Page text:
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A decent cup of coffee but no souvenir at the birthplace of Dunkin’

Alexander Pyles//August 27, 2012

A decent cup of coffee but no souvenir at the birthplace of Dunkin’

By Alexander Pyles

//August 27, 2012

I drove more than 400 miles for a coffee mug last weekend and came away with a cup of coffee I’ve sipped a hundred times before.

More accurate, if we’re getting technical, is that I drove that far for the mug and a Saturday night baseball game at 100-year-old Fenway Park, home of the recently rebooted Boston Red Sox.

But, while in the area, two caffeine-addicted friends and I thought it would be a waste if we didn’t visit the very first Dunkin’ Donuts, founded in 1950 about 30 miles south of Beantown in Quincy, Mass.

We went in determined to walk out with a new, souvenir coffee mug.

We came out with the same Styrofoam cup of black coffee we’ve bought at every Dunkin’ Donuts in Baltimore.

It wasn’t because we had a change of heart.

Pull on the doors of any Dunkin’ and the shop is often pedaling locally-branded coffee mugs. Early Saturday morning, a shop we stopped at just outside Hartford, Conn., certainly was.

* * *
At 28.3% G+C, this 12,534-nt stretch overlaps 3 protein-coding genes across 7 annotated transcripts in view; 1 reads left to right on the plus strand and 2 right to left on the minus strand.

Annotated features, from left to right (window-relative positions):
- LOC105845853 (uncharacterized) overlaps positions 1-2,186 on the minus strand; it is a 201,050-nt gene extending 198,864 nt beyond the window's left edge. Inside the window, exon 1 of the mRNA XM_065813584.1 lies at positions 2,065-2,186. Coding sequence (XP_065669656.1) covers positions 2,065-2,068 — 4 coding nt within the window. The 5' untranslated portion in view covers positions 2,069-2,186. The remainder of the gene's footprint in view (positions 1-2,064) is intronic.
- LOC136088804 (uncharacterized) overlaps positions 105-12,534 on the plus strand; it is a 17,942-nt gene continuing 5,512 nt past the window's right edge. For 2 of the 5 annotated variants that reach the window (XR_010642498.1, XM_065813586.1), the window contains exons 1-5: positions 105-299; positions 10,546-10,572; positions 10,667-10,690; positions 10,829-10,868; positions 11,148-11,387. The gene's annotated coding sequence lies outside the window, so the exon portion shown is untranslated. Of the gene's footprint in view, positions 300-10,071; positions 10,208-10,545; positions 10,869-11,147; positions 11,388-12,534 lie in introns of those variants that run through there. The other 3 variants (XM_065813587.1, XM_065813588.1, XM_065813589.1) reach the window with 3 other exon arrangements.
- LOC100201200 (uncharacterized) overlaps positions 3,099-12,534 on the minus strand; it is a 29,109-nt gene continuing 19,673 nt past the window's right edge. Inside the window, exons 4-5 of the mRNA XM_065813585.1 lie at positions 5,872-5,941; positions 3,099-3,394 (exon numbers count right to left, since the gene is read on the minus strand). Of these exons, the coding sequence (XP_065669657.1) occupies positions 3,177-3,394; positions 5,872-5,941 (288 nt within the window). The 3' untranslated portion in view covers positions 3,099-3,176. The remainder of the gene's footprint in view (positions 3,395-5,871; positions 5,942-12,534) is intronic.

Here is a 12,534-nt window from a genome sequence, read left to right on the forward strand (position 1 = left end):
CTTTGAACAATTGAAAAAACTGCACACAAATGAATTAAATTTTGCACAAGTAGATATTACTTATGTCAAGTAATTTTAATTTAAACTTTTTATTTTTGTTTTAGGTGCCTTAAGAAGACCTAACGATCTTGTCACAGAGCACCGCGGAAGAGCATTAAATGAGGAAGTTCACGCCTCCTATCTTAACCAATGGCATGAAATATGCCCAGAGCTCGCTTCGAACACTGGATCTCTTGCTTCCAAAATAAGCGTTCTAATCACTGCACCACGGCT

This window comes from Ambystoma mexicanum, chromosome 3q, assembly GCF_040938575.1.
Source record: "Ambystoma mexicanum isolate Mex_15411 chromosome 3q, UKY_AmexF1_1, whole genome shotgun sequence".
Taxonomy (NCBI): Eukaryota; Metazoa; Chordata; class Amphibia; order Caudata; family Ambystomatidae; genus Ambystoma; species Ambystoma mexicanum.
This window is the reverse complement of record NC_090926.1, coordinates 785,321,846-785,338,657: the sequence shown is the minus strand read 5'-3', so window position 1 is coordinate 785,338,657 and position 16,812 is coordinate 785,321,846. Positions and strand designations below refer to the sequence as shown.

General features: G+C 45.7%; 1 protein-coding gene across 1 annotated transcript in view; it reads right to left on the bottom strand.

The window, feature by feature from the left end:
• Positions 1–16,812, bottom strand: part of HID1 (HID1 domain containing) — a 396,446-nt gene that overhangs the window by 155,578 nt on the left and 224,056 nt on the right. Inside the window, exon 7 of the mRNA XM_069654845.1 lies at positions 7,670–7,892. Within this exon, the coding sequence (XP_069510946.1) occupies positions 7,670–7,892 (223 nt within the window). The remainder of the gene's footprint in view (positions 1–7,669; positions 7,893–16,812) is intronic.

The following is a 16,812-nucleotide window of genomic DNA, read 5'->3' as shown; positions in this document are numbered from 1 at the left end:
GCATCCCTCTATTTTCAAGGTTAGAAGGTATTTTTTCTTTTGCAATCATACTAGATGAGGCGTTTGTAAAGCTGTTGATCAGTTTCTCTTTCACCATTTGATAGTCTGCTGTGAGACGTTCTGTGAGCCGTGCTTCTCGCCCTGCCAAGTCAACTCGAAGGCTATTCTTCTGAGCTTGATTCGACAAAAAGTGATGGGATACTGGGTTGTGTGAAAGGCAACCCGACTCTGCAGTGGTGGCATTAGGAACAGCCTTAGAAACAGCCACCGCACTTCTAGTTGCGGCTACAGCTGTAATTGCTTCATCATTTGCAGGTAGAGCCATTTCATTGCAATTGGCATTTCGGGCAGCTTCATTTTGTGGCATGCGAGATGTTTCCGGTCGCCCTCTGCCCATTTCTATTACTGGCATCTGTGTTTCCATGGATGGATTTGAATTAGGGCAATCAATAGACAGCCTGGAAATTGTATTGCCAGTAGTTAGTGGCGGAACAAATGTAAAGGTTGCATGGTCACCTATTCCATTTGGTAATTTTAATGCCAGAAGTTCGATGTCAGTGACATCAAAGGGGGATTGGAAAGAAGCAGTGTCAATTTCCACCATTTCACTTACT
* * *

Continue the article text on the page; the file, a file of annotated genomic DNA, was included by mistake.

But in Quincy? Nada.

Maybe it was a nod to the coffee and doughnut chain’s working class mantra — busy Americans runnin’ on Dunkin’ don’t have time for souvenirs.

But I couldn’t help but think it was a missed revenue opportunity for the Quincy shop, which was pretty quiet at about 1 p.m. Sunday as a few tourists stood outside taking photos.

The modest store  — with only an exterior sign and a narrow display on a back wall denoting its historic importance to coffee drinkers nationwide — was especially surprising when compared to the Starbucks museum/gift shop/coffee store (in that order) at its original location in Seattle.

T-shirts, special-roasted bags of coffee and a live band made the Starbucks at the Pike Place Fish Market more of a tourist attraction than a functional cafe. Last summer, I stood in line for more than a half hour before ordering a venti Pike Place Roast to wake me up before a Seattle Mariners game.

Sunday, at Dunkin’ Donuts, I walked right up to the counter and ordered a medium black coffee and vanilla-frosted doughnut. Transaction time, from start to finish: Less than two minutes. Transaction total: Less than $3.

Normally, I’d applaud such service. And I have to admit, it was fairly refreshing to walk into the original location of the coffee chain and find a simple shop instead of a shrine.

But, man, I was really looking forward to getting a new coffee mug.


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